Dr. Bud Mishra
New York University
Mark Twain wrote: "the Lie, as a recreation, a solace, a refuge in time of need, the fourth Grace, the tenth Muse, man's best and surest friend, is immortal, and cannot perish from the earth.” With advances of the Internet Technology, Governmental, Academic and Commercial institutions seemed to have joined forces to make Twain’s prediction all but true. We examine the nature of deception (in biology and technology) using the framework of signaling games.
- Information Asymmetry, Signaling Games, Risks and Deception
- Signaling Games On the Internet (& Biology)
- Costly Signaling, Block Chains, Verifiers and Recommenders
- Circulating Money via Signaling Games
- Value-Storing Money via Signaling Games
- Case Studies: Identity
- Data Science and Cyber Security
This talk will focus on Cyber Security and their implications for Privacy, Anonymity, Data Science, Finance and Market Micro-structure.
Professor Bud Mishra is a professor of computer science and mathematics at NYU’s Courant Institute of Mathematical Sciences, professor of engineering at NYU’s Tandon School of Engineering, professor of human genetics at MSSM (Mt. Sinai School of Medicine), visiting scholar in quantitative biology at CSHL (Cold Spring Harbor Laboratory) and a professor of cell biology at NYU SoM (School of Medicine).
Prof. Mishra has industrial experience in Computer and Data Science (aiNexusLab, ATTAP, behold.ai, brainiad, Genesis Media, Pypestream, and Tartan Laboratories), Finance (Instadat, Pattern Recognition Fund and Tudor Investment), Robotics and Bio- and Nanotechnologies (Abraxis, Bioarrays, InSilico, MRTech, OpGen and Seqster). He is the author of a textbook on Algorithmic Algebra and more than two hundred archived publications. He has advised and mentored more than 37 graduate students and post-docs in the areas of computer science, robotics and control engineering, applied mathematics, finance, biology and medicine. He holds 21 issued and 23 pending patents in areas ranging over robotics, model checking, intrusion detection, cyber security, emergency response, disaster management, data analysis, biotechnology, nanotechnology, genome mapping and sequencing, mutation calling, cancer biology, fintech, adtech, edtech, internet architecture and linguistics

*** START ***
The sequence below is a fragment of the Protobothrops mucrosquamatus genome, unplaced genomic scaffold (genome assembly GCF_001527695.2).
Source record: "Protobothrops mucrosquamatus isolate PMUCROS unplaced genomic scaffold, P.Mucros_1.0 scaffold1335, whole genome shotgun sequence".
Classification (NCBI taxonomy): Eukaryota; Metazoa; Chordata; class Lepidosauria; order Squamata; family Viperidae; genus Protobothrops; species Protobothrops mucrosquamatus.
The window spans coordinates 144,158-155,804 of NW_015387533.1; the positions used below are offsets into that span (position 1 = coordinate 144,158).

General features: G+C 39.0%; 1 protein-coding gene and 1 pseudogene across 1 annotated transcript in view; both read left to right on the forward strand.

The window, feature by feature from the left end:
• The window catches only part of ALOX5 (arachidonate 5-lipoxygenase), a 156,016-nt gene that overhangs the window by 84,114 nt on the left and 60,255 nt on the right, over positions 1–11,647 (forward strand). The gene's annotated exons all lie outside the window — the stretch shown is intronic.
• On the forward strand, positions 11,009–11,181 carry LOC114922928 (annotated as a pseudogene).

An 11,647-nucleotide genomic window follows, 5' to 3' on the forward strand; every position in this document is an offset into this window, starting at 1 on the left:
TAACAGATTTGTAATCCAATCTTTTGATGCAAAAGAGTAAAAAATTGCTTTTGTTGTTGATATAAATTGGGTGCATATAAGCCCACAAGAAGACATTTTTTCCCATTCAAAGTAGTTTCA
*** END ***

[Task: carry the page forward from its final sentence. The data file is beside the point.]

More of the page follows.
Prof. Mishra’s pioneering work includes: first application of model checking to hardware verification; first robotics technologies for grasping, reactive grippers and work holding; first single molecule genotype/haplotype mapping technology (Optical Mapping); first analysis of copy number variants with a segmentation algorithm, first whole-genome haplotype assembly technology (SUTTA), first clinical-genomic variant/base calling technology (TotalRecaller), first single molecule single cell nanomapping technology, etc. Prof. Mishra’s ongoing work (in progress) continues in the areas of single-molecule nano-mapping (with Gimzewski, Reed et al.), clinical genomics (with Burzycki, Cantor, Narzisi, Reed et al.), liquid biopsies (with Jee, Nudler et al.), cancer and immunology (with Antoniotti, Bannon, Cantor, Grossman, Korsunsky, Rabadan, Ramazzotti, Zhavoronkov et al.), cyber security (with Casey, Morales, Moore, Novak et al.), cryptography (with Gvili, Janwa, Kahrobaei et al.), linguistics (with Chakraborty, Rinberg, Tamaskar, Young et al.) financial engineering (with Deboneuill, Qi, Subramaniam, et al.) and internet of the future (with Rudolph, Savas, Weill et al.).
Prof. Mishra has a degree in Science from Utkal University, in Electronics and Communication Engineering from IIT, Kharagpur, and MS and PhD degrees in Computer Science from Carnegie Mellon University. He is a fellow of IEEE, ACM and AAAS, a Distinguished Alumnus of IIT (Kharagpur), and a NYSTAR Distinguished Professor.
July 25 2018
11:00 AM - 12:30 PM
Electrical and Computer Engineering
Summer undergraduate internship research symposium
Scott Hall, Marquis Room